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Seven Sells Its MGM Stake to Kerkorian

TIMES STAFF WRITER

Australia’s Seven Network said Wednesday that it was bailing out as one of Metro-Goldwyn-Mayer’s two major financial backers, selling its 25% stake in the cash-strapped studio to majority shareholder Kirk Kerkorian for $389 million.

The buyout, which cements the 81-year-old Las Vegas billionaire’s control of the ailing company by increasing his interest to 90% from 65%, underscores the severity of MGM’s current financial straits just two years after Kerkorian and the Australian broadcaster ponied up $1.3 billion for the legendary studio.

Kerkorian, whose total investment in MGM stands at nearly $2 billion, will pay $24 a share for Seven’s interest--a 60% premium over MGM’s close at $15.31 a share Tuesday and equal to the share price the partners paid for the studio in July 1996. Wednesday’s news sent the company’s shares up $2.88 to $18.19 on the New York Stock Exchange.

Through his Las Vegas-based company Tracinda Corp., Kerkorian originally doled out $871 million in cash for 65% of MGM, while Seven put up $250 million for its 25% share.

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Seven, which became increasingly disenchanted with its investment in MGM as the studio’s financial problems mounted, will walk away with a small loss. After MGM purchased Orion Pictures and Goldwyn Entertainment last year for $573 million, Seven’s total investment came to about $400 million.

Even with the interest it has incurred over the two years, Seven will wind up taking “a fairly small write-off after a tax deduction,” said Wall Street analyst Harold Vogel of SG Cowen Securities.

Many are asking why Kerkorian would step up and buy out Seven at a time when MGM is struggling financially and seeking to bail itself out through a joint venture transaction with a major media company or an outright sale. Disney and Warner Bros., which holds video rights to MGM’s valuable 4,000-title library, are among those talking to MGM about potential ventures.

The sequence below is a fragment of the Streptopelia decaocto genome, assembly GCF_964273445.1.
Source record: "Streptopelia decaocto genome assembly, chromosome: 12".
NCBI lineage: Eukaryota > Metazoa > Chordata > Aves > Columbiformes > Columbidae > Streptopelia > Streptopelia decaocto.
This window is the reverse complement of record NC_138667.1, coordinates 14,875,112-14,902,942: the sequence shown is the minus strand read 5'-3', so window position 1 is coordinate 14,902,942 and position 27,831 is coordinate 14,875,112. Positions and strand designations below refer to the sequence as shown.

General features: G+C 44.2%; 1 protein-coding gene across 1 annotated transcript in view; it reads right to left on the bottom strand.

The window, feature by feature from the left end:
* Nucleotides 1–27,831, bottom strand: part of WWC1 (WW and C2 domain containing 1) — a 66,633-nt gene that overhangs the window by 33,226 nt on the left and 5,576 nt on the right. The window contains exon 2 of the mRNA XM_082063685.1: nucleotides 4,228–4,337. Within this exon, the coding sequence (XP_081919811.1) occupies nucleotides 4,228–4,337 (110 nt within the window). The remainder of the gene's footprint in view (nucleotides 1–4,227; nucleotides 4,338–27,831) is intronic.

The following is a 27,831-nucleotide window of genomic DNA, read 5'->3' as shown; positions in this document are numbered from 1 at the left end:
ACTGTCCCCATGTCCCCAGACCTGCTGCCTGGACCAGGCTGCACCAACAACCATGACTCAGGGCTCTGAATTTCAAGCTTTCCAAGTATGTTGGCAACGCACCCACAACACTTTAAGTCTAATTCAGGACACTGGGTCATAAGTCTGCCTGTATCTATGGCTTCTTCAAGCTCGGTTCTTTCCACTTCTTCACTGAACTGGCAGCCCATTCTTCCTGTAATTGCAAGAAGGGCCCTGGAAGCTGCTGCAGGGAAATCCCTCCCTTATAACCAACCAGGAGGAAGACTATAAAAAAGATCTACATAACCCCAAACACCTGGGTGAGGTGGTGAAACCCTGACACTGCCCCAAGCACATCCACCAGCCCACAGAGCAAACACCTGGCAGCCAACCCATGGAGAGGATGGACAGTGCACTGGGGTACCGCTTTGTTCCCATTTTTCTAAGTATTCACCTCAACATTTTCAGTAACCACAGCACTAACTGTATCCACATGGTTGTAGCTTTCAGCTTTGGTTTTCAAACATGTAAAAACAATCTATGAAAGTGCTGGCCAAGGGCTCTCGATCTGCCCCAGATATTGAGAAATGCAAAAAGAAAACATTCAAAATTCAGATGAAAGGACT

Buying Seven’s shares “makes the transaction cleaner for him if he ends up selling the studio to Disney or some other media company,” Vogel suggested.

Kerkorian can easily afford to make the additional investment, and analysts said he has generally taken care of minority shareholders in his companies. Sources also said it was a way for him to get rid of the one dissenting voice on MGM’s board--Seven Chairman Kerry Stokes.

It has been well-known for some time that Stokes, who along with the network’s U.S. representative, Michael Gleason, will resign from the MGM board Sept. 1, has been distressed about MGM’s huge overhead and mounting losses and the direction that Kerkorian and MGM Chairman Frank Mancuso have wanted to take the company.

Sources said that as MGM’s troubles heightened, Stokes, 57, became even more agitated, opposing plans by management to expand the company. Sources also suggest it was Stokes who has been leaning on Kerkorian to sell the company.

The market’s lack of support for MGM’s initial public offering in November 1997, in which only 9 million common shares--rather than the hoped-for 12 million--were sold for $20 million, didn’t help raise Stokes’ confidence in MGM’s prospects.